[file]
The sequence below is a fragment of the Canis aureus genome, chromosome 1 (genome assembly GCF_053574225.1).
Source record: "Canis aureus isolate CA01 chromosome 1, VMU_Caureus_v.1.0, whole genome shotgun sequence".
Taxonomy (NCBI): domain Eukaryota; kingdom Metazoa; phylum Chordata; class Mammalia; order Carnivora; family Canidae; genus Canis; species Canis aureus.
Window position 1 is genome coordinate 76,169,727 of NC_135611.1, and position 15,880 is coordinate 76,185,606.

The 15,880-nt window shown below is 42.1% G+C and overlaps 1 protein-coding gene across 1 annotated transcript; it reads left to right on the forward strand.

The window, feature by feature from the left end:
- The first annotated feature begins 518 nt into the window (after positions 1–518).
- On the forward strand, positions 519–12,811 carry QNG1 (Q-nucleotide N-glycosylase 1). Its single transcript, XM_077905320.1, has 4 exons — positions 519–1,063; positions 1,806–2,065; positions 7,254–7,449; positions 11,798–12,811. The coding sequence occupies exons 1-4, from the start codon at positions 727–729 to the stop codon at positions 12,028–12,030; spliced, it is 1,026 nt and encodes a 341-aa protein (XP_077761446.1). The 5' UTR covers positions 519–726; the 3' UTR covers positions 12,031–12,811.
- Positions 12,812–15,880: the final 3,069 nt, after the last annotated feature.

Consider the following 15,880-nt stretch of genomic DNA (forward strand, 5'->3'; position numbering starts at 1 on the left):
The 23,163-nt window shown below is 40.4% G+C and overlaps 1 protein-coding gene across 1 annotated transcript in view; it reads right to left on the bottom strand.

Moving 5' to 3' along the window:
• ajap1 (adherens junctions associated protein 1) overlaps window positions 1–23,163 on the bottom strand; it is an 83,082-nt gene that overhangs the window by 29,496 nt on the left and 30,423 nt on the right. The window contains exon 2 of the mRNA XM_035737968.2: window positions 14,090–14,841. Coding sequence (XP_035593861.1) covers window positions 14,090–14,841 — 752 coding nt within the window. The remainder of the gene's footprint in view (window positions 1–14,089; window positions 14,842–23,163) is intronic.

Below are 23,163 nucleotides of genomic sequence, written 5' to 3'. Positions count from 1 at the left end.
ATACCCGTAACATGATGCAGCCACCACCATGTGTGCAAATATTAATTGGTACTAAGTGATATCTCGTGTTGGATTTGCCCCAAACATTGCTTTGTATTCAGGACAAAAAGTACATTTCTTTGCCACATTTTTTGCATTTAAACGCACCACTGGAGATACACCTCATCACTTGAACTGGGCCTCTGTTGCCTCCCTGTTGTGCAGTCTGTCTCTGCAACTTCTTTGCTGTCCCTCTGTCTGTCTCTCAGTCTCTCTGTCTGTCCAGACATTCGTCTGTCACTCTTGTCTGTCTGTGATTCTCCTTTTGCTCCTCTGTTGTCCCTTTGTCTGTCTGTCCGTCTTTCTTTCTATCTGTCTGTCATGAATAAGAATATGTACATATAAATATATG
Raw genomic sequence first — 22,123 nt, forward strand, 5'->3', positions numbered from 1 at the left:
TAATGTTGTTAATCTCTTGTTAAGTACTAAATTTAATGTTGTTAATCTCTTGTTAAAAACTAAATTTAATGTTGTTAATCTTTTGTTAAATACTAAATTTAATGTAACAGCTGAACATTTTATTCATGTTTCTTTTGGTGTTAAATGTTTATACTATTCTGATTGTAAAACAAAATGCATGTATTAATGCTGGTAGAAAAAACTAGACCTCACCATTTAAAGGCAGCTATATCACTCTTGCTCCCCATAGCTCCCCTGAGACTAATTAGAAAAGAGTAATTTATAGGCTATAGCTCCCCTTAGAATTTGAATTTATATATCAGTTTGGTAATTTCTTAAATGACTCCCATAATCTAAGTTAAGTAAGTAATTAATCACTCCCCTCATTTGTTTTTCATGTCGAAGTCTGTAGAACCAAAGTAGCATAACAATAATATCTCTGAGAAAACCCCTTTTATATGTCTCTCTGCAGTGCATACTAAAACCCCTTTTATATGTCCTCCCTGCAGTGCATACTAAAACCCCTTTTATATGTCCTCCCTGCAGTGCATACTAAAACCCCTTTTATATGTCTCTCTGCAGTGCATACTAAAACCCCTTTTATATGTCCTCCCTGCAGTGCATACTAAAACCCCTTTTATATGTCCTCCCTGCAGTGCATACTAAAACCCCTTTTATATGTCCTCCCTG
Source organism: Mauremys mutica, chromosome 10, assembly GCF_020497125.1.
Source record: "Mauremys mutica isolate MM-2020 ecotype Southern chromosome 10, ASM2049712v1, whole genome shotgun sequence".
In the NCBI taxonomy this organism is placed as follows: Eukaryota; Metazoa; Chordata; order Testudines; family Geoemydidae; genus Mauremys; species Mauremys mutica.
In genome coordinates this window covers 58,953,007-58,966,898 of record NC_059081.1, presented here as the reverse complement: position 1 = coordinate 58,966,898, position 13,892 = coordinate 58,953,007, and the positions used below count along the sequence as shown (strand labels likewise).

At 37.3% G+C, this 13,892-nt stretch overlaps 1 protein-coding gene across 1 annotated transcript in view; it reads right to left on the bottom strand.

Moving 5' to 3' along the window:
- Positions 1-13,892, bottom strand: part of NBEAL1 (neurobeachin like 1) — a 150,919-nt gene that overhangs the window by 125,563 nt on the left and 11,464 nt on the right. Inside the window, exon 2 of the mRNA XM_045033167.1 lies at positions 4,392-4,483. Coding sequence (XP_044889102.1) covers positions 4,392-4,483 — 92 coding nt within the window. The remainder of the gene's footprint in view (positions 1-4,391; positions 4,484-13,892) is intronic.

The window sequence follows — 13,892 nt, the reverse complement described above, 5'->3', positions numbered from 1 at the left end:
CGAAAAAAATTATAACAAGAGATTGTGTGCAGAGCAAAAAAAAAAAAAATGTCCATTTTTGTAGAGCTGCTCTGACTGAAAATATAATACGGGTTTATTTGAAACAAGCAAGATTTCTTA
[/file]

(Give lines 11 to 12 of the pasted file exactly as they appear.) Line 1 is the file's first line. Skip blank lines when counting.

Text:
The 23,163-nt window shown below is 40.4% G+C and overlaps 1 protein-coding gene across 1 annotated transcript in view; it reads right to left on the bottom strand.

Moving 5' to 3' along the window: